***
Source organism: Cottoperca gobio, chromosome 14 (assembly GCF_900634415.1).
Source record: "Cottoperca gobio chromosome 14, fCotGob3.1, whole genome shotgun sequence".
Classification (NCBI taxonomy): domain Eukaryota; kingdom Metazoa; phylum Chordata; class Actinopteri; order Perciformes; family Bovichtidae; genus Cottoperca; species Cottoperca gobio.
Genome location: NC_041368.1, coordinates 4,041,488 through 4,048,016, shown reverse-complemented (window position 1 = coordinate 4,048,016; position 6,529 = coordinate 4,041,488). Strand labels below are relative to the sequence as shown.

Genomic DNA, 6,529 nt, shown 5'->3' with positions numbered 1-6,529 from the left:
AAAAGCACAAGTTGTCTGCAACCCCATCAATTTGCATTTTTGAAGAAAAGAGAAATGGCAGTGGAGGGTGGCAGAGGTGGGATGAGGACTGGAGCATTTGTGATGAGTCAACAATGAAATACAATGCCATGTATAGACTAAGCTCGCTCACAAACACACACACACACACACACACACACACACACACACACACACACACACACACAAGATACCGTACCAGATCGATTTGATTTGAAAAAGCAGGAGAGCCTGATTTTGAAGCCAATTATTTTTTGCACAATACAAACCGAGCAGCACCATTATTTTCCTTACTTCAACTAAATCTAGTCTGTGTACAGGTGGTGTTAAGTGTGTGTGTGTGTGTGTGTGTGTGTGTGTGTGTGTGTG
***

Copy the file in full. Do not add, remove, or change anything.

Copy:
Source organism: Cottoperca gobio, chromosome 14 (assembly GCF_900634415.1).
Source record: "Cottoperca gobio chromosome 14, fCotGob3.1, whole genome shotgun sequence".
Classification (NCBI taxonomy): domain Eukaryota; kingdom Metazoa; phylum Chordata; class Actinopteri; order Perciformes; family Bovichtidae; genus Cottoperca; species Cottoperca gobio.
Genome location: NC_041368.1, coordinates 4,041,488 through 4,048,016, shown reverse-complemented (window position 1 = coordinate 4,048,016; position 6,529 = coordinate 4,041,488). Strand labels below are relative to the sequence as shown.

Genomic DNA, 6,529 nt, shown 5'->3' with positions numbered 1-6,529 from the left:
AAAAGCACAAGTTGTCTGCAACCCCATCAATTTGCATTTTTGAAGAAAAGAGAAATGGCAGTGGAGGGTGGCAGAGGTGGGATGAGGACTGGAGCATTTGTGATGAGTCAACAATGAAATACAATGCCATGTATAGACTAAGCTCGCTCACAAACACACACACACACACACACACACACACACACACACACACACACACACACACAAGATACCGTACCAGATCGATTTGATTTGAAAAAGCAGGAGAGCCTGATTTTGAAGCCAATTATTTTTTGCACAATACAAACCGAGCAGCACCATTATTTTCCTTACTTCAACTAAATCTAGTCTGTGTACAGGTGGTGTTAAGTGTGTGTGTGTGTGTGTGTGTGTGTGTGTGTGTGTGTG